Babassu oil ~ This was a new one for me.  Babassu oil is rich in fatty acids, also called lipids, which makes it an excellent emollient.   The breakdown of the major acids is as follows:

Fatty acid Percentage
Lauric 50.0%
Myristic 20.0%
Palmitic 11.0%
Oleic 10.0%
Stearic 3.5%

Lauric and myristic acids have melting points relatively close to human body temperature, so babassu oil can be applied to the skin as a solid that melts on contact.  It shares this and many other properties with coconut oil and is often used as a substitute for coconut oil.  Babassu is a non-drying oil which means it will moisturize the skin or hair without leaving an oily sheen.   This wonderful oil is derived from the nut of the Babassu palm which is native to the Amazon region of South America.   A nice characteristic of this tree is that the whole tree is used when it is harvested.  In addition to deriving oil from the fruit, the leaves are used to make thatch for houses or they are used to make woven mats.  The wood of the tree is used for lumber.  Here are a few pics of the babassu palm and its fruit:

Stand of Babassu Palm trees.


Clump of Babassu Fruit hanging from the tree.


The inside of the Babassu Fruit after it has been cracked open.

Avocado Oil ~ If you have been following us for a while you will know that I absolutely love using avocado oil.  We currently use this oil in our body wash and I was very excited to add it to the new shampoo formula.  This ultra rich organic oil is a contains high amounts of Vitamin A, B1, B2, D, and E.  It also contains amino acids, sterols, pantothenic acid, lecithin, and other essential fatty acids.   Further, it is a deep penetrating oil which absorbs deeper into the dermis than many other vegetable oils.

Castor Oil ~ Castor oil is derived from beans that grow on the aptly named Castor Bean Plant.  It is quite a beautiful plant, see below.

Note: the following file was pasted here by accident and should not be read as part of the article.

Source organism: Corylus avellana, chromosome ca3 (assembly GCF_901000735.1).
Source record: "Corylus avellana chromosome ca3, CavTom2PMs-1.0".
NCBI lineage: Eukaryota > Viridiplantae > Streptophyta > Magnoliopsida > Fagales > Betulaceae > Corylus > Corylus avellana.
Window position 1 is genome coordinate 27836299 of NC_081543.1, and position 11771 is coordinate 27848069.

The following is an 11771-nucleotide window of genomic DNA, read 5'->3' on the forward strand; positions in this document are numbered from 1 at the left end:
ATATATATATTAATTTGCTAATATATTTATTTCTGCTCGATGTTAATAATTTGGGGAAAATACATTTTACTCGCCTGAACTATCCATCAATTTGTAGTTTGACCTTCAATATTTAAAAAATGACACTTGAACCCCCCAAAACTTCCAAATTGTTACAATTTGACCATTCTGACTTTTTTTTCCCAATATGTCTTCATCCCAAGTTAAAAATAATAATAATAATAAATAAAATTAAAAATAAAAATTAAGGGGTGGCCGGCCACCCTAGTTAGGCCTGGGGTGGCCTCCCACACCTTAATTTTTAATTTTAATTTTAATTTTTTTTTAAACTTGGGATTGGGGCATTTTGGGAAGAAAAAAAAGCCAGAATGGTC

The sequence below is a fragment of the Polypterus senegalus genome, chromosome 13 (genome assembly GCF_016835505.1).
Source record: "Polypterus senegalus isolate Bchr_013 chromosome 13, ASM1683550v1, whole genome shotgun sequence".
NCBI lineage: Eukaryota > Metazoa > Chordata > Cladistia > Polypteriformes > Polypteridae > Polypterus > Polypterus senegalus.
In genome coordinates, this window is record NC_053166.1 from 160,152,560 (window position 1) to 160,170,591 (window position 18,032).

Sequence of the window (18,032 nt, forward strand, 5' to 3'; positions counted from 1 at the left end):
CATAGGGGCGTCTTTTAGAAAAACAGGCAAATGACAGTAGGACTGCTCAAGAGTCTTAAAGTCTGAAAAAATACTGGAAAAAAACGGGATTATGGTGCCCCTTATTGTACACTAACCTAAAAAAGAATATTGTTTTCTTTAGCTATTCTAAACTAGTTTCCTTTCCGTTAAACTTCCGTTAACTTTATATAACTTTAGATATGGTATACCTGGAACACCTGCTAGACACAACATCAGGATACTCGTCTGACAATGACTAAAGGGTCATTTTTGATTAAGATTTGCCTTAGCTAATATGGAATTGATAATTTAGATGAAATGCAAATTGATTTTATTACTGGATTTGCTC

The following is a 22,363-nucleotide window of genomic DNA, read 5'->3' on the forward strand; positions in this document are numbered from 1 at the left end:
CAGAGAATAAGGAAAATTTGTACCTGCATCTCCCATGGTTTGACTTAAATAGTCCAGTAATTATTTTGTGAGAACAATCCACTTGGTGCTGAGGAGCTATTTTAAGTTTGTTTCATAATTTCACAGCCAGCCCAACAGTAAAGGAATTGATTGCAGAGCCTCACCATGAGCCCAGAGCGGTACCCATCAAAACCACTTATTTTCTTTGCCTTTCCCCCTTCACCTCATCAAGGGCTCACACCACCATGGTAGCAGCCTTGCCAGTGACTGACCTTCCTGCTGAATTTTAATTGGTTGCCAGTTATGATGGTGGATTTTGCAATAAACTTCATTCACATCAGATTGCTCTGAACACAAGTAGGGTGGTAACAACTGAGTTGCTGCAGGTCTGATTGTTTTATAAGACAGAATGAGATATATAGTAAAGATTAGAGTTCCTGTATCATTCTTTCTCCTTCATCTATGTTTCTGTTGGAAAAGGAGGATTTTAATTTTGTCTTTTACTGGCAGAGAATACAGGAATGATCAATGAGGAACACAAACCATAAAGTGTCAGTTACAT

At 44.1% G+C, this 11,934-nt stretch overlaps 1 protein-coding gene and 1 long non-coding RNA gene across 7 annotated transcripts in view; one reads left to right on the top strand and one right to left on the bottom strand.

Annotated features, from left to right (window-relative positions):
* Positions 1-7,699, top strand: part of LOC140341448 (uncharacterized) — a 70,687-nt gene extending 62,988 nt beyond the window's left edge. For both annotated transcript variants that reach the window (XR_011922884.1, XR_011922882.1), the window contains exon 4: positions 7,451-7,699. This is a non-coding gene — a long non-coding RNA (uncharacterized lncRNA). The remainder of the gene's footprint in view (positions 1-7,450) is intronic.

Castor oil is another deep penetrating oil that is rich in nutrients like omega fatty acids, critical for cell health.  As a humectant, castor oil draws water to the area its applied.  In our application it will help moisturize the skin, reducing flaky dry scalp.  Because it is a deep penetrating oil it delivers its nutrients past the surface layers and down into the connective tissue of the skin.  This is important for the scalp since hair follicles lay down below the surface layers of the skin.

Kukui Nut Oil ~ Kukui Nut oil is derived from the Kukui tree which is native to Hawaii.  This oil is a natural moisturizer that protects the skin from drying, acts as a natural sunscreen, and promotes healing and rejuvenation. Kukui Nut oil is homeostatic, meaning that it helps to restore the skin’s balance. Kukui Oil acts as a “carrier oil” because it exhibits qualities of being able to penetrate to all skin levels and protects tissue from drying.


Pure Kukui Nut oil has been used by Hawaiians for centuries to protect and heal skin exposed to their tropical climate which includes harsh sun, drying winds, and salt water.  Traditionally, Kukui Nut oil was used to anoint newborns to protect their young skin from the elements.  Hawaiians also noted that the oil helped to soothe skin with minor sunburns, rejuvenated dry skin, and minimize wrinkles and fine lines while softening and moisturizing the skin.


So now you know a little more about the oils that we use in our new natural shampoo for normal to dry hair.  It is so interesting to learn about the oils, the plants from which they are derived and the way that native cultures have known for centuries what we are just now learning.  A gentle reminder that over the past few centuries, we “advanced” civilizations have likely forgotten as much, and perhaps a good bit more, than we have learned.

Live Simple & Be Well,


Disclaimer:  None of the above statements have been reviewed by a member of the medical or regulatory community.